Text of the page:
Fumio Kishida, who formally took over as Japan's new prime minister on Monday, is set to dissolve parliament next week. In line with his plan to form a new government, Kishida had called for new elections that will be held on Oct. 31.

Political analysts said Kishida is exploiting the traditional honeymoon period a new government is given, while also taking advantage of the recent drop in new COVID-19 cases to gain further support for his new administration.

Outgoing prime minister Yoshihide Suga had enjoyed the same honeymoon period, receiving a rating of above 70% during the first few months of his tenure. Suga's ratings later took a nosedive after his handling of the pandemic was heavily criticized. This eventually led him to step down and give way to a new figurehead of the ruling Liberal Democratic Party.

Sources with knowledge in the matter said Kishida plans to dissolve parliament as soon as Oct. 14. He then plans to announce new elections within this week. Analysts at the Center for American Progress said Kishida likely does not want to waste any time.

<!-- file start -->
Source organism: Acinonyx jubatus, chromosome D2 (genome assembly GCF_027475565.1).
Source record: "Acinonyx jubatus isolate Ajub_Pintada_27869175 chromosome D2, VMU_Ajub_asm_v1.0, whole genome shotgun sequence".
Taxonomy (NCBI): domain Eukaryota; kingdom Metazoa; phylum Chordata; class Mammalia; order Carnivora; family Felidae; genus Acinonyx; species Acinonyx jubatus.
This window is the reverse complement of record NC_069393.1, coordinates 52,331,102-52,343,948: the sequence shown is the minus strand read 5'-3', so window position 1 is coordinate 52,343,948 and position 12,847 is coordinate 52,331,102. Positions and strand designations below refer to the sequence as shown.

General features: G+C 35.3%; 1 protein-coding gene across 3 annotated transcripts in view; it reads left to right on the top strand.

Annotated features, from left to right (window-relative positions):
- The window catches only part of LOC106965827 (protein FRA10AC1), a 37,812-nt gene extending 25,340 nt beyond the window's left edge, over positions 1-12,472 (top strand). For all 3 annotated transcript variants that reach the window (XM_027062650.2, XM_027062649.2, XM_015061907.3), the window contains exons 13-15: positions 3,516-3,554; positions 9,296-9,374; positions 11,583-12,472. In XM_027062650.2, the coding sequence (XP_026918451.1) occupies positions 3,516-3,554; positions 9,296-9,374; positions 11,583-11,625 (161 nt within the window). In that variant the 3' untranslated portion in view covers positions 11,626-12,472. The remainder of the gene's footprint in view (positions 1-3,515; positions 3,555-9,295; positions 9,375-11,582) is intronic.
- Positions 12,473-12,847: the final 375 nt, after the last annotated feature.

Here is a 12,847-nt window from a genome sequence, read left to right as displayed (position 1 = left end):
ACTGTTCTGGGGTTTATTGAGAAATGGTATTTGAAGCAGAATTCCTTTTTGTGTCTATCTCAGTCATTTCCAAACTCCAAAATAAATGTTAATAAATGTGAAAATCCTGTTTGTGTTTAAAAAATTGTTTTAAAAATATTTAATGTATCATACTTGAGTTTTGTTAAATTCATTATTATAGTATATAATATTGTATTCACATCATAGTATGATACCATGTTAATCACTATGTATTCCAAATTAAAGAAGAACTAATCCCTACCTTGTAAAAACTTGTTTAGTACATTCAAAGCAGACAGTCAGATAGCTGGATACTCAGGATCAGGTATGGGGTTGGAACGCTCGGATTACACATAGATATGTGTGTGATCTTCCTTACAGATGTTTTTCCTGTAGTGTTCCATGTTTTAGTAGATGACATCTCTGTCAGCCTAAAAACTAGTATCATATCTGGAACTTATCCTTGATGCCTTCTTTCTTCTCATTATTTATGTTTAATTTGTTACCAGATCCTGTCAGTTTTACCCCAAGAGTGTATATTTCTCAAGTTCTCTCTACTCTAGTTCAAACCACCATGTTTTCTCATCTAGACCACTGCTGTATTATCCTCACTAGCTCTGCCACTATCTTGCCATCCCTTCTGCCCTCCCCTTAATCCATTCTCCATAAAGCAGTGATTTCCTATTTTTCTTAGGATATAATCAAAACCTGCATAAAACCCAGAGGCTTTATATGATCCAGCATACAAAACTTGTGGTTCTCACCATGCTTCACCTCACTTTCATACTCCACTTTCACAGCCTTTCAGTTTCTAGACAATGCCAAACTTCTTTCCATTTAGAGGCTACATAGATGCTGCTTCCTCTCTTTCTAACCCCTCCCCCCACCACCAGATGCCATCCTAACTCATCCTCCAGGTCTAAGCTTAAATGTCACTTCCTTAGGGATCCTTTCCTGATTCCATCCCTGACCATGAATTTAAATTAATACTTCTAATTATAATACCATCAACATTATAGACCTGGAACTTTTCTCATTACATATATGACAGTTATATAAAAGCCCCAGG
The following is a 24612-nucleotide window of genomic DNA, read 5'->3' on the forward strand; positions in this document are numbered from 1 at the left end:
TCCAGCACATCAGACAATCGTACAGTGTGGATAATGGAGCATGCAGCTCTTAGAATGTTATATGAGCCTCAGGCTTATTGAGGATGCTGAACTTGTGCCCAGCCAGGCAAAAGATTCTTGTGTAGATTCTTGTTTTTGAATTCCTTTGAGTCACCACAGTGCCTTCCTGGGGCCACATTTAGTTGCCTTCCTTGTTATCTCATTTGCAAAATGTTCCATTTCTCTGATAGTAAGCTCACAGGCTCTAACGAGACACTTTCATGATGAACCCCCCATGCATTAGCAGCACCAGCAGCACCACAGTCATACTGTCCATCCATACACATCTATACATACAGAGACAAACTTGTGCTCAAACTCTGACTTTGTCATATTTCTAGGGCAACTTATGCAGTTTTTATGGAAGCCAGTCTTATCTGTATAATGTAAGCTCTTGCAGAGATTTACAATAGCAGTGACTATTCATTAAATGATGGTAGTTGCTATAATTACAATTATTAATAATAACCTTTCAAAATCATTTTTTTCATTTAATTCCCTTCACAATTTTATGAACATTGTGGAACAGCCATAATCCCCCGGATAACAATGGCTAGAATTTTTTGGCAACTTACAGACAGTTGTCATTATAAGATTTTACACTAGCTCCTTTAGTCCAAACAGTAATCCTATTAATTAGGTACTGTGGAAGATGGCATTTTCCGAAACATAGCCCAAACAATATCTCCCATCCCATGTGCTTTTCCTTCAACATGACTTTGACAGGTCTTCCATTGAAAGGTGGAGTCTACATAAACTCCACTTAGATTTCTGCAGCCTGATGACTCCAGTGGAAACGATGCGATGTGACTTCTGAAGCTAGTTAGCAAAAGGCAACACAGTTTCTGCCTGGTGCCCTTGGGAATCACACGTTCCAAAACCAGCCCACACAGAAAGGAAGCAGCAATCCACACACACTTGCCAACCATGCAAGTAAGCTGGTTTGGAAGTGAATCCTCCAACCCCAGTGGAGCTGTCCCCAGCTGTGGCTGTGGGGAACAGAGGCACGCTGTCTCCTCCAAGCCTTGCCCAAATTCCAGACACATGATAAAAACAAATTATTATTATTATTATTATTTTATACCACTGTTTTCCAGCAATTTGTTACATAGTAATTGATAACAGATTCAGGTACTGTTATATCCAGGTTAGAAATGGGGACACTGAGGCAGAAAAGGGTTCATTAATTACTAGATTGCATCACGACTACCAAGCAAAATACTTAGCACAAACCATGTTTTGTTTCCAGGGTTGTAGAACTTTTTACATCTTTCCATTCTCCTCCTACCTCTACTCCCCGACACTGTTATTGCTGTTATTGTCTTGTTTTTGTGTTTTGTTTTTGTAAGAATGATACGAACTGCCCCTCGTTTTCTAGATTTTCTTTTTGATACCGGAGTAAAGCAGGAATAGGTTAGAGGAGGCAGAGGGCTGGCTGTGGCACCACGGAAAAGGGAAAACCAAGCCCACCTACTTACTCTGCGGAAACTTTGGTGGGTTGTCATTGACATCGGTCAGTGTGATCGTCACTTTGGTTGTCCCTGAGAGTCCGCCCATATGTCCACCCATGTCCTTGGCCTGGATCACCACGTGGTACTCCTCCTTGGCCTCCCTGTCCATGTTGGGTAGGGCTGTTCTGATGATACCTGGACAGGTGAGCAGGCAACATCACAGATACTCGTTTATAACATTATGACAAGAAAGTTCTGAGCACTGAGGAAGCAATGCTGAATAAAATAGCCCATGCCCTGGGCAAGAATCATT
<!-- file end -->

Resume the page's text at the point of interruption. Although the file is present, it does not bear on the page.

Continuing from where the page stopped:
Analysts said if Kishida manages to win the general elections and win the majority of the upper house next year, he will retain his position as prime minister without any elections for the next three years. Analysts said Kishida likely does not want to repeat Suga's mistake of not calling for an election when he had strong support.

Kishida will reportedly be announcing a new cabinet this week, one that will include allies of former prime minister Shinzo Abe. Kishida had won the elections with the support of Abe and outgoing finance minister, Taro Aso. The move is expected to retain a relatively conservative influence within the new administration.

"He won the election with the support of Abe and Aso, so now it's time for him to return the favor, it's not the time for him to cut them off," analysts said.

Some of Abe's allies that will be part of Kishida's cabinet include Abe's brother, Nobuo Kishi, who will remain as Japan's defense minister. Aso will be replaced by his brother-in-law, Shunichi Suzuki, as the new finance minister.

Sources said 13 out of the 20 cabinet positions will be occupied by people with no cabinet experience. Kishida previously stated that he wanted to give new people a chance. Three women will be included in the new line-up, one more than on Suga's cabinet.